Tuesday, September 16, 2008


Whilst touring the Internet, I found a slideshow by Frederick Burwick of UCLA on his course on Romantic Drama. Click here to view it. I'd love to have taken his class to discuss the issues he brings up: how to breathe life into a piece meant for 19th-century sensibilities; how to restore the musical essence of melodrama when the melodies are not in existence; how to bring period style in a theatre without period equipment, etc.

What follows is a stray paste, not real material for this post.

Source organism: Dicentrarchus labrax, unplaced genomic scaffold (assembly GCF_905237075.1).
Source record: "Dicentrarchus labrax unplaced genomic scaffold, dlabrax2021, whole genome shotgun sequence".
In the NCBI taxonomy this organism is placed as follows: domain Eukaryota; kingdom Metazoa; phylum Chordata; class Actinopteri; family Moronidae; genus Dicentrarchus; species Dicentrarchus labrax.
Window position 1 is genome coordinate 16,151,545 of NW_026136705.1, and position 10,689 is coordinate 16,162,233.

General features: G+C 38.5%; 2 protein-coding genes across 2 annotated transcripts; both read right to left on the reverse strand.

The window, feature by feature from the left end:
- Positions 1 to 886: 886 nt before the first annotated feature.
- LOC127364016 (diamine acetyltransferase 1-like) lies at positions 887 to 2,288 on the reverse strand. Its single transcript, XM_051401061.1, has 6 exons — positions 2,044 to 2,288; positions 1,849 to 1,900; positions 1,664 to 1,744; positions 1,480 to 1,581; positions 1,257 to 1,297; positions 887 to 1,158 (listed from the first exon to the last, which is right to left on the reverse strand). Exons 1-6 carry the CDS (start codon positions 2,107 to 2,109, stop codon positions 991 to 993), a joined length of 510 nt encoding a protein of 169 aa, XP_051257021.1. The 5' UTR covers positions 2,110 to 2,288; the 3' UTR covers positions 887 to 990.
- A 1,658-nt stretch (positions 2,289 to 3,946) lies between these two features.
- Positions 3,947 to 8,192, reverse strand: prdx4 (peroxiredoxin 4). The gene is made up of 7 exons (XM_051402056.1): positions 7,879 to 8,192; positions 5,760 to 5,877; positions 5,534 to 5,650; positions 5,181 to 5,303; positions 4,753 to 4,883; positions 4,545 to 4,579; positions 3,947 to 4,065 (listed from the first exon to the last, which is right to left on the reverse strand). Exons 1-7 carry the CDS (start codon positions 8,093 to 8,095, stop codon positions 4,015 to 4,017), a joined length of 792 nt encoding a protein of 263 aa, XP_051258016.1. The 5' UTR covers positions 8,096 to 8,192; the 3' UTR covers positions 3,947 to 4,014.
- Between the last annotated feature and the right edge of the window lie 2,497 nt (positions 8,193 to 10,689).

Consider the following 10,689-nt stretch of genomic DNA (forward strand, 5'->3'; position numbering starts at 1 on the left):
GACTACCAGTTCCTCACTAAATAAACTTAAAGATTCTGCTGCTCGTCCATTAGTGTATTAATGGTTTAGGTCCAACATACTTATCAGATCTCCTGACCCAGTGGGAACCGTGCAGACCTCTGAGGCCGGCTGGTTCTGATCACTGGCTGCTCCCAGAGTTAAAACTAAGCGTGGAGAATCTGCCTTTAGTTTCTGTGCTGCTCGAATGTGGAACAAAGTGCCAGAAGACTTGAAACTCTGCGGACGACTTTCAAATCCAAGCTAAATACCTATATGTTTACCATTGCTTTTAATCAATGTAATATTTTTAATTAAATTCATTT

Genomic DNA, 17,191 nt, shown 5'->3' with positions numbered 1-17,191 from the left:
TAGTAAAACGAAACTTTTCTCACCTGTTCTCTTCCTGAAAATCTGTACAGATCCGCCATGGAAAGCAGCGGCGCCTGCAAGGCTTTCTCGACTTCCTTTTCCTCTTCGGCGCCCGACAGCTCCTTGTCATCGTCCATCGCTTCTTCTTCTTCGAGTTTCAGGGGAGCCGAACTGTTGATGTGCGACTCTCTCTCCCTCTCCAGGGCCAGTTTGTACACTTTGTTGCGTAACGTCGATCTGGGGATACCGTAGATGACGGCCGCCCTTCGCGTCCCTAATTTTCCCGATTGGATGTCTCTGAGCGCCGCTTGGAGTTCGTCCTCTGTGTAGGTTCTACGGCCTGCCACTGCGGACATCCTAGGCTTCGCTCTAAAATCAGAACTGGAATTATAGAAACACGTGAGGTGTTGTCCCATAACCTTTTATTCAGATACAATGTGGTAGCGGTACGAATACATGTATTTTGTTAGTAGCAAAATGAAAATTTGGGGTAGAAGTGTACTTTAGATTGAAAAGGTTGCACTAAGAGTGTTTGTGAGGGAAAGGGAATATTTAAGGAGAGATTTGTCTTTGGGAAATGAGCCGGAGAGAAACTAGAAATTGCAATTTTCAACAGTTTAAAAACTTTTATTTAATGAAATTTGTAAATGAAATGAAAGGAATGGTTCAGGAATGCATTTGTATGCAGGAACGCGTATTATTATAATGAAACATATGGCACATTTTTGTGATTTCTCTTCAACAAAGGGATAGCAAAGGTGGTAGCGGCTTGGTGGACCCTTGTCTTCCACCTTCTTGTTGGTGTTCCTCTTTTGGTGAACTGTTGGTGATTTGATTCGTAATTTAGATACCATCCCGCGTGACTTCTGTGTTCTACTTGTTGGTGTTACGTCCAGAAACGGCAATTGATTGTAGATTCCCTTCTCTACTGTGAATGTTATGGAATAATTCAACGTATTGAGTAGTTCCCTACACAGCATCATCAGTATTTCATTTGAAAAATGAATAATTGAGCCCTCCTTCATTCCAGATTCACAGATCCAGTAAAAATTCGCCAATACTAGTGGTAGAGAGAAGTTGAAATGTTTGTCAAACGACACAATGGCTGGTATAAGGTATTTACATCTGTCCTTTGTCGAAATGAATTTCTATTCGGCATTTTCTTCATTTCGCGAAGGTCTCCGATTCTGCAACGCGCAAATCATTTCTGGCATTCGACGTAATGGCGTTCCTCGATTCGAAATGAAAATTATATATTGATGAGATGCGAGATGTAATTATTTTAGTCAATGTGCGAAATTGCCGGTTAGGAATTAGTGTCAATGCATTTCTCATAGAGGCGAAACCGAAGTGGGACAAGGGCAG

The photos, however, underline my feeling about period drama -- actors MUST learn to present themselves visually. I look at the postures and bearing of the young actors and they convey nothing to me except physical awkwardness. If you, the reader, look at some of the period photos and drawings on earlier posts here, you will see that every actor worth her salt could communicate emotion and atmosphere without a word. Contemporary playwrights depended on this ability in their actors. Remember there were no directors in the modern sense, and an actor who had no understanding of projecting sense non-verbally, or even standing and moving gracefully, had no chance of lasting on the boards. For plays from the past to rise successfully from the page, we need actors who can treat their part as if it were a slow and narrative ballet.